To Kelly’s absolutely credit though, the events over the past two years that have resulted in these changes have been chronicled and extrapolated well here. This definitely feels like a more driven album in its return to more nimble flows that feel spurred on by the feuds that have comprised so much of Kelly’s recent spotlight and that heavily underscore Floor 13, but also one trapped in its own murk and nihilism, whether that’s a case of being broken down by a predatory and manipulative music industry on Hollywood Whore, or through Kelly seeing so many of his peers take their own lives after giving into depression in situations that mirror his own on Glass House. Even if the mental health angle on I Think I’m OKAY isn’t the most detailled or visceral, the dejected, bellowing release is still there, and when tied together by a deeper reality on Burning Memories and Death In My Pocket, there’s a notable amount of pathos that does actually feel compelling. That would all make a great basis for the whole album if it was workable, but Hotel Diablo proves that that’s not the case, and like with plenty of other Machine Gun Kelly projects that have preceded it, it’s down to a lack of focus and deeper engagement with what’s at hand. The former comes with tracks like El Diablo and Roulette that rend the theming more and more with chest-puffing posturing that really doesn’t fit, or ‘comedy’ skits like A Message From The Count and Truck Norris Interlude that shouldn’t even be here, but it’s the latter that’s the most damning indictment of Hotel Diablo, in that for all the pain and prostration that Kelly lays out onto the table, he’s not able to get enough from it to make it all interesting. It’s perhaps most evident on Waste Love and 5:3666 which just wind up as flavourless recycling of broader anguish that refuses to stick in any capacity, but then there’s the generally abortive Candy or the truncation of Glass House that takes what could’ve been a rather poignant song and tries to cram it back into a pop framework that, at this point, Kelly has rinsed of whatever little viability it has. It’s good to see that’s not the overarching goal of Hotel Diablo, but with the way in which a good handful of these tracks are pared down or stripped to their raw materials with little to buoy them, you get the feeling that might’ve been a better tactic to try.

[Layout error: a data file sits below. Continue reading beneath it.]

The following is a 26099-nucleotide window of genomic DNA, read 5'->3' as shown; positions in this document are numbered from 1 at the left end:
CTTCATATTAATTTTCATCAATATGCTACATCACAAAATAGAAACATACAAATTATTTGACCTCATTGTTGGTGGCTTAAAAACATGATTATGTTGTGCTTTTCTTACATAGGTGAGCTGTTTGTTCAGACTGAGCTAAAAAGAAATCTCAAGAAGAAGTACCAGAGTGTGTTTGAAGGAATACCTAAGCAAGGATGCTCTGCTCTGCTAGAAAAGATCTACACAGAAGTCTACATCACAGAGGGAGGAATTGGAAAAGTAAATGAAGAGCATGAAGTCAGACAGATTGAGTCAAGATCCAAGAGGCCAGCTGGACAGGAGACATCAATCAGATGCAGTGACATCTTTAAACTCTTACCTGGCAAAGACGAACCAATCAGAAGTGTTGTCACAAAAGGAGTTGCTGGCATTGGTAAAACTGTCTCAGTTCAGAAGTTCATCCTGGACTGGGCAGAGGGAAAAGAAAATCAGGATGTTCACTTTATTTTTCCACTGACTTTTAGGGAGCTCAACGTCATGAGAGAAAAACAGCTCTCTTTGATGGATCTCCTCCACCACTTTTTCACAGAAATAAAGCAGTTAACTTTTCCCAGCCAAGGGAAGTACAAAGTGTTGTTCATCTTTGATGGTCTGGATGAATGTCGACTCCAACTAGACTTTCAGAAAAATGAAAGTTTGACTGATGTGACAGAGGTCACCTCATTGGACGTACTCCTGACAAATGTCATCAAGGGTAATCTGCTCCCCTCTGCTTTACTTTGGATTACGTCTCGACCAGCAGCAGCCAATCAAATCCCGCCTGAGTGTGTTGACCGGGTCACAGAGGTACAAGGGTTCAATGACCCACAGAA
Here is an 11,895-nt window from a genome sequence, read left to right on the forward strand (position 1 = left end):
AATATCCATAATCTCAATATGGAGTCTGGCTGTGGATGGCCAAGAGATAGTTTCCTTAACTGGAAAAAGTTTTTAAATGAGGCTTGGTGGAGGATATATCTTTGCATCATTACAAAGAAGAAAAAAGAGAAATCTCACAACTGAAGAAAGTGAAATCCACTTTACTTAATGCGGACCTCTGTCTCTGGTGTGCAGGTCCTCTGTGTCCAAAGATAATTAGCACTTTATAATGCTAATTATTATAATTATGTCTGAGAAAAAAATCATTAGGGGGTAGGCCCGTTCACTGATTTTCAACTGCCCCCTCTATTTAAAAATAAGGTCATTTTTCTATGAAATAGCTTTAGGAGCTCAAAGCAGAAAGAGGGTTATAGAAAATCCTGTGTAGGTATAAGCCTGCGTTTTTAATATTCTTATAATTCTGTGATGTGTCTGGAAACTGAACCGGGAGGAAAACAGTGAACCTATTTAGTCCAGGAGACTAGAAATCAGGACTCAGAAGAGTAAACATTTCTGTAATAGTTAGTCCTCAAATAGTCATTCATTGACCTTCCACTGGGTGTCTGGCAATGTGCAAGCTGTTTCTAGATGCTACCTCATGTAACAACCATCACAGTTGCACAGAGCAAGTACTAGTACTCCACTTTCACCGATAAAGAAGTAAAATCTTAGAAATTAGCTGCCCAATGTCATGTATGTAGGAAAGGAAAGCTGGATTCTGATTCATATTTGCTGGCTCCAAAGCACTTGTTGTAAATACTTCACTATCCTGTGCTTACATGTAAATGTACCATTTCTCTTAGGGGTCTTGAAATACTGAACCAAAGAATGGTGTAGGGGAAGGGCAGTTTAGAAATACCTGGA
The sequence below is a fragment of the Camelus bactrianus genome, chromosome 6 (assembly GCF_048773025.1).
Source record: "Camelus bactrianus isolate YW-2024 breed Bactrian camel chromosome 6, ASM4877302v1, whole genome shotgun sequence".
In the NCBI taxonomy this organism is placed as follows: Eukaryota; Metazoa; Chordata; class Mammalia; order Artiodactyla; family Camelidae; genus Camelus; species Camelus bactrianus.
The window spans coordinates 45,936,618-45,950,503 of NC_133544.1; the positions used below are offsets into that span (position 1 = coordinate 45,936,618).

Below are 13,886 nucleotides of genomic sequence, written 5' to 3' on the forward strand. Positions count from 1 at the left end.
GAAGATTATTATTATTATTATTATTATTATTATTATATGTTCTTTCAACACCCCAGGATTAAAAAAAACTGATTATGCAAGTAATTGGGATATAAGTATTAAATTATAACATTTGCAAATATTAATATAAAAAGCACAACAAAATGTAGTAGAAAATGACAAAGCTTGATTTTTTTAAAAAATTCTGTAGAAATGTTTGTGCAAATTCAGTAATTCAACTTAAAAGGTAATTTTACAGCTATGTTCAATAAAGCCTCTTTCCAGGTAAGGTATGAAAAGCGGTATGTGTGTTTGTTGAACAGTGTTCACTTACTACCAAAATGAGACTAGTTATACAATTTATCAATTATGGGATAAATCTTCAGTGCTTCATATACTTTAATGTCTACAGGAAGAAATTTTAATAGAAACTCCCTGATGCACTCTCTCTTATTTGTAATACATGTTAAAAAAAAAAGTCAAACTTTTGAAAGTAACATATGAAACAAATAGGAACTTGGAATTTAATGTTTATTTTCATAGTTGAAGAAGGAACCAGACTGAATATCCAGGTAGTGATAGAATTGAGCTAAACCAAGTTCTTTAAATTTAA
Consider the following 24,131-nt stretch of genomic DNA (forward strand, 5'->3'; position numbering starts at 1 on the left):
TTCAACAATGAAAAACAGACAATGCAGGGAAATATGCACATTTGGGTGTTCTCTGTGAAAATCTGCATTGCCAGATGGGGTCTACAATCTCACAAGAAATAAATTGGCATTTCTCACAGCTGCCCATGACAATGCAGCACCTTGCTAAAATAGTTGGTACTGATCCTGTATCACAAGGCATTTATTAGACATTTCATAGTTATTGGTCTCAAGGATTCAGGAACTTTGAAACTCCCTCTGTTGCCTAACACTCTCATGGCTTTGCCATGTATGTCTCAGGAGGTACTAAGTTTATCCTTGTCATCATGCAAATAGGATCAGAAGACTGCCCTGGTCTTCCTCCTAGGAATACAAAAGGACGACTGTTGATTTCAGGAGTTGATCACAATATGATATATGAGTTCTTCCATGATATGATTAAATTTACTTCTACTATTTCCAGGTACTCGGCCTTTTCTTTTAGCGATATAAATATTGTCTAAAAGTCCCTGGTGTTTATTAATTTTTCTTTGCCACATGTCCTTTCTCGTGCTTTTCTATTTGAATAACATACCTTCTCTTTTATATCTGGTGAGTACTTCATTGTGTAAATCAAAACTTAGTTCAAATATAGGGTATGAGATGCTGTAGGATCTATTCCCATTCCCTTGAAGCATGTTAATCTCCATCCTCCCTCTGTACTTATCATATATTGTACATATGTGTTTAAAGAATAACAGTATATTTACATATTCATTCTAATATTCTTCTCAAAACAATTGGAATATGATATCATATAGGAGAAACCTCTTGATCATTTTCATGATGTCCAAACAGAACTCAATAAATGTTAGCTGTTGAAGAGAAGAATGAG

Unfortunately, it’s the same case with the presentation too; for as much as Kelly turning to darker, more menacing sonic palettes to match his lyrical turns, it’s hard to find the grabbing hook in a lot of this material that stops some of these tracks from being little more than filler, even if the instrumentation and production does have more merit overall than a lot of the content. That doesn’t stop the flimsy pop-rap of Glass House from feeling any less like a standard Garageband loop though, nor does it stop the dour, washed-out dreariness of Burning Memories or 5:3666 from continuing to operate from the ponderously heavy yet empty template of later-period Eminem, albeit with a trap inflection to bring them up to date. In fact, for all the beef they’ve had, Eminem still seems to be natural touchstone to Kelly’s music, for good or for ill; he still has the same authoritative tone in his delivery which, when used for swaggering assertiveness of El Diablo feels like a natural fit, but he’s also brought forward the habit of getting interchangeable female vocalists for hooks that struggle to form any sort of personality against instrumentation that’s already crying out for it. Moreover on that point, it’s not like Lil Skies or Trippie Redd bring anything of much value to Burning Memories or Candy respectively, with only Yungblud and Travis Barker having a noticeable impact with their contributions on I Think I’m OKAY that shows what Kelly can offer when he steps out of his own circle of banality. That’s actually true for a lot of this album, in fact, as when the bare minimum acts a baseline rather than the final result, Hotel Diablo has moments that feel like they come from an artist actually trying to grow. The sharper Ronny J beat on El Diablo is a good start, but the most prevalent moments come the embrace of rock that Kelly actually has a decent command over, and while the greasy guitar sizzle on Floor 13 feels slathered over the mix without even a whiff of tact, the more oppressively bleak atmosphere of Hollywood Whore actually has some menace with it, especially with paired with the chilly synths flourish of Linkin Park’s Numb, and the melancholic alt-pop guitars of Candy and the bounding closer I Think I’m OKAY bring a nicer diversity of colour into the mix in an extremely welcome move.